KIPP mobility matches nearby schools

KIPP middle schools take as many transfer students as nearby district schools, according to a Mathematica working paper (pdf). Furthermore, attrition rates for black males are lower than in neighboring schools, Mathematica found.

“KIPP’s success is not simply a mirage that is based on the results of a select number of high achievers who persist through 8th grade,” the researchers write.

A 2010 study by Mathematica found large achievement gains at KIPP schools, even when the scores of students who had left the schools were included, Inside School Research notes.

A Western Michigan study found high attrition for KIPP’s black males, charging that 40 percent of black male students leave between sixth and eighth grade.  The study compared two or three KIPP schools to entire school districts.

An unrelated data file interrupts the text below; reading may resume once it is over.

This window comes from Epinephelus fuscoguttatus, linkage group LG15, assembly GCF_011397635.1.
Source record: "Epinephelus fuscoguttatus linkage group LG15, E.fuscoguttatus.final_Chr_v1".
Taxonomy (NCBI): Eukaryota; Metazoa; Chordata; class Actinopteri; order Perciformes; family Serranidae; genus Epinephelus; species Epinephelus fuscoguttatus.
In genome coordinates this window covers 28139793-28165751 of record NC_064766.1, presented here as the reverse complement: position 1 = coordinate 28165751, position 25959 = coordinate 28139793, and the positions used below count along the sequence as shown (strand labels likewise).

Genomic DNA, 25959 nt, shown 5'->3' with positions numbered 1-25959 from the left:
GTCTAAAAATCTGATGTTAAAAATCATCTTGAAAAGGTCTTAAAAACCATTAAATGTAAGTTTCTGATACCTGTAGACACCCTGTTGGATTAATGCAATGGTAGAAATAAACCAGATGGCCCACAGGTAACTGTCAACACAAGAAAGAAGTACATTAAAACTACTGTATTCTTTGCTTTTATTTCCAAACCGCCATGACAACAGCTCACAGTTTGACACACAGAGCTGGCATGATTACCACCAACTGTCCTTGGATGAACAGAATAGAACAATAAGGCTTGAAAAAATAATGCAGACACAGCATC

Mathematica compared individual KIPP schools to neighboring district schools. “Our data is showing that KIPP loses black males overall at a lower rate than the local district schools,” said Christina Clark Tuttle, a senior researcher.

Urban black male students often change schools, whether they attend a district or charter school, but are less likely to leave the district.

KIPP students are more likely to be black or Hispanic and have lower incomes than students in the surrounding school districts, Mathematica confirmed.

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